So, when it was time to dispose of my nocturnal companion, I decided to do it the honour of dismembering it myself. That way I could pay my respects while sparing the soil the burden of its immense bulk.

The skin and bones of my mattress. (Photo: Michael Andrew)

I’d be lying if I said that dragging the hefty thing outside was the hardest part. Armed with nothing more than a craft knife, I made the initial incision and quickly realised why the good folks at the Waitākere Refuse Centre had given up doing this on an industrial scale. Layer after layer of dense foam and fabric stubbornly resisted the jerks of my knife which, rather than cutting the material into neat squares, tore it into tatters that scattered across the yard in the first gentle breeze.

Once past the foam, rather than finding a simple wooden frame that I could saw or bash to pieces, I found a complex hive of springs, each one wrapped up tightly in its own cocoon of cloth. Here, the knife was useless and only created more shreds of fabric which frustratingly tangled with the metal.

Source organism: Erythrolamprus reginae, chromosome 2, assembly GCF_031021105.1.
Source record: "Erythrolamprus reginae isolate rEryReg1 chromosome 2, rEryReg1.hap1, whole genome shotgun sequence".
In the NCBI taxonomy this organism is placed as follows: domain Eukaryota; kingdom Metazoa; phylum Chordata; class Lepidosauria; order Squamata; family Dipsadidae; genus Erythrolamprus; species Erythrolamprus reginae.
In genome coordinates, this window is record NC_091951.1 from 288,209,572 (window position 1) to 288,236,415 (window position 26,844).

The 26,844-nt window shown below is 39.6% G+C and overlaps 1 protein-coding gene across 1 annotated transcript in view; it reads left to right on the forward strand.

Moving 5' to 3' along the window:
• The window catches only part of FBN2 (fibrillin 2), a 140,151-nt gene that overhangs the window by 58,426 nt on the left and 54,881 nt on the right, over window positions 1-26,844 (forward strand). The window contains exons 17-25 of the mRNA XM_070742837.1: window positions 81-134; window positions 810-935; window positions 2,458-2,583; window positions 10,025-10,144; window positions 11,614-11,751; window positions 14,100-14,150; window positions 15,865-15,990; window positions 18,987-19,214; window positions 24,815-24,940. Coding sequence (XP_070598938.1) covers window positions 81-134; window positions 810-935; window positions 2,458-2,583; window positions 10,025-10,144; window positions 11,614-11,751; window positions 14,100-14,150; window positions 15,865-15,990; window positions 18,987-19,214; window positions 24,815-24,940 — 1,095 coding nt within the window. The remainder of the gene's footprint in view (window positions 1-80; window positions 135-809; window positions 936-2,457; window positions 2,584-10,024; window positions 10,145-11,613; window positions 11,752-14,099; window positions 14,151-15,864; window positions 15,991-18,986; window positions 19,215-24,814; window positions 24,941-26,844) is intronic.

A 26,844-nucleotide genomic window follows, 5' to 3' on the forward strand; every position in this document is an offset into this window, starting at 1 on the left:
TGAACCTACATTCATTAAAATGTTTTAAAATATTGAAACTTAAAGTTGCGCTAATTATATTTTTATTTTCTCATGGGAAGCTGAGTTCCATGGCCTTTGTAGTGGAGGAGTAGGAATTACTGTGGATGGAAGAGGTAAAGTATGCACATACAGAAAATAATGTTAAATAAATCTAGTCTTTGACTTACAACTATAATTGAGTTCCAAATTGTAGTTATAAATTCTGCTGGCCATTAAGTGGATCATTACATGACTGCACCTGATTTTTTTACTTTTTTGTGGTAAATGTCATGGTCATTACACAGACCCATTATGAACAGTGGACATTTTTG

I felt like a honey badger tearing into a hive to get the bee larvae, all the while getting stung by barbs of metal as the springs sprung violently out of their pockets. After an hour I’d extracted 40 springs of what looked to be close to 1,000, so I decided to postpone it to the next day, leaving my partially disembowelled pal outside. Naturally, it rained that night and the next morning, I was forced to continue operating on what now felt like a giant, sopping sponge – its wet material even more resistant to my feeble tugs.